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The (model-theoretic) ultrapowers had been used for studying elementary equivalnce of first-order structures. Then, they have been adapted to Banach spaces, which are, let me say, second-order creatures. Of course, one cannot expect that all the properties (propositions of the 'language of Banach spaces') can be persevered by ultrapowers. Indeed, an ultrapower of a reflexive space need not be reflexive.

But reflexivity is a somewhat complicated issue. What if we ask easier questions? What properties are preserved by ultrapowers? For instance, suppose that we are given a Banach space $X$ and each its subspace isomorphic to $X$ is complemented. Is such property preserved under ultrapowers?

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The question "What properties are preserved by ultrapowers?" seems overly broad. I don't know the answer to the particular question you give at the end, though. Are you familiar with Heinrich's article Ultraproducts in Banach space theory, J. Reine Angew. Math. 313 (1980), 72--104? –  Yemon Choi Apr 16 '12 at 22:40
    
Yes, I am. Of course, I am asking about reasonable but non-trivial properties. –  Olaf Kummers Apr 16 '12 at 22:44
    
In keeping with one of MO's guidelines, I really think it would be helpful if you could suggest some of these reasonable but non-trivial properties. "Is this true?" is an easier question to answer well than "What kinds of thing might be true?" –  Yemon Choi Apr 16 '12 at 23:51
    
Juris gives good advice in his answer. As for your specific question, "suppose that we are given a Banach space X and each its subspace isomorphic to X is complemented. Is such property preserved under ultrapowers?", the answer is yes because Lindenstrauss and Tzafriri proved that such an X is isomorphic to a Hilbert space. –  Bill Johnson Apr 16 '12 at 23:58
    
@Bill: I thought that the LT result referred to spaces for which every subspace is complemented, and not those for which only the subspaces isomorphic to the original are complemented? –  Yemon Choi Apr 17 '12 at 1:38
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2 Answers

up vote 6 down vote accepted

Say that a Banach space $X$ has property $K$ (for Kummers) provided every subspace of $X$ that is isomorphic to $X$ is complemented. The classical separable, infinite dimensional spaces that have property $K$ include $\ell_2$, $c_0$, and $\ell_2 \oplus c_0$; the first obviously, the second because $c_0$ is separably injective, and the last is not hard to show. It is known that $\ell_p$ for $1\le p \not= 2 < \infty$ does not have property $K$, and it is not hard to show that other possible examples, such as $\ell_2(c_0)$ and $c_0(\ell_2)$, fail property $K$. Ultrapowers of $\ell_2$ of course have property $K$. I don't know about ultrapowers of $c_0$. Are they all injective (which clearly implies property $K$)? Probably not, but I did not try to check the literature.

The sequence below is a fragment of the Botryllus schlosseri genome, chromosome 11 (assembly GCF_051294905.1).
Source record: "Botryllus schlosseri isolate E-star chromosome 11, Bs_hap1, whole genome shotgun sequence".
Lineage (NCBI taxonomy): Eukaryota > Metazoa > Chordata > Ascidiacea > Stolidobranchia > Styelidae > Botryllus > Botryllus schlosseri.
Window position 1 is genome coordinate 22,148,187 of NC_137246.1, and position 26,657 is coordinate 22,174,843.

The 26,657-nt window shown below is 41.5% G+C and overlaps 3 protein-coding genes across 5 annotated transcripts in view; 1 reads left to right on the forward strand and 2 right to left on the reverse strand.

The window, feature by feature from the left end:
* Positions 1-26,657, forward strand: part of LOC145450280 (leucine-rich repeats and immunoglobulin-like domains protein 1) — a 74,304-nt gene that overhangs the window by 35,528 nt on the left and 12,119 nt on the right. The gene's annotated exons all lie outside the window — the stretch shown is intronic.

However, every (complex) HI space [Gowers-Maurey] is not isomorphic to any proper subspace and hence has property $K$. Some real HI spaces have the same property. Now there are HI spaces that contain uniformly complemented copies of $\ell_1^n$ for all $n$. Probably the original Gowers-Maurey space has this property, but, as Thomas Schlumprecht pointed out to me, it is clear that the HI space $AD$ of Argyros-Delyiani does, and $AD$ has property $K$. Since $\ell_1$ is a dual space, there is an ultrapower $Y$ of $AD$ that contains complemented copies of $\ell_1$ and hence $Y$ is isomorphic to $Y \oplus \ell_1$. But $\ell_1$ contains an uncomplemented copy of $\ell_1$ [Bourgain] and hence $Y$ contains an uncomplemented copy of itself.

Therefore property $K$ is not preserved under ultrapowers.

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A wonderful answer. Unfortunately, the above-mentioned property for $\ell_2\oplus c_0$ is not clear to me... –  Olaf Kummers Apr 20 '12 at 11:27
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If $X$ is a subspace of $\ell_2 \oplus c_0$ that is isomorphic to $\ell_2$, then, since the projection onto $c_0$ is strictly singular when restricted to $X$, the projection onto $\ell_2$ is an isomorphism on some finite codimensional subspace of $X$. On the other hand, if $Y$ is subspace of $\ell_2 \oplus c_0$ that is isomorphic to $c_0$, then the projection onto $\ell_2$ is compact on $Y$. Play with these two facts to see that $X + Y$ is complemented (note that it is automatically closed by the two facts since e.g. the intersection of $X$ and $Y$ must be finite dimensional; in fact,...). –  Bill Johnson Apr 20 '12 at 15:33
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...the sum of any two totally incomparable closed subspaces of any Banach space is closed. –  Bill Johnson Apr 20 '12 at 15:34
    
Let me point out that ultraproducts of Banach spaces are never injective (unless finite-dimensional); see matematicas.unex.es/~fcabello/files/printable/66sub.pdf Theorem 6.1 –  Tomek Kania Nov 14 '13 at 13:47
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There is currently a great deal of activity in answering your question. The subject is called "continuous logic" and you can learn quite a bit more about it by searching through the work of Ward Henson or Itai Ben Yaacov. The article [Model theory for metric structures, based on continuous logic][1]http://www.math.uiuc.edu/~henson/cfo/UCLA09text.pdf might be good place to start. But if you are specifically interested in Banach spaces, perhaps the work of David Sherman is a better starting point.

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Thank you. It was very helpful! –  Olaf Kummers Apr 19 '12 at 18:00
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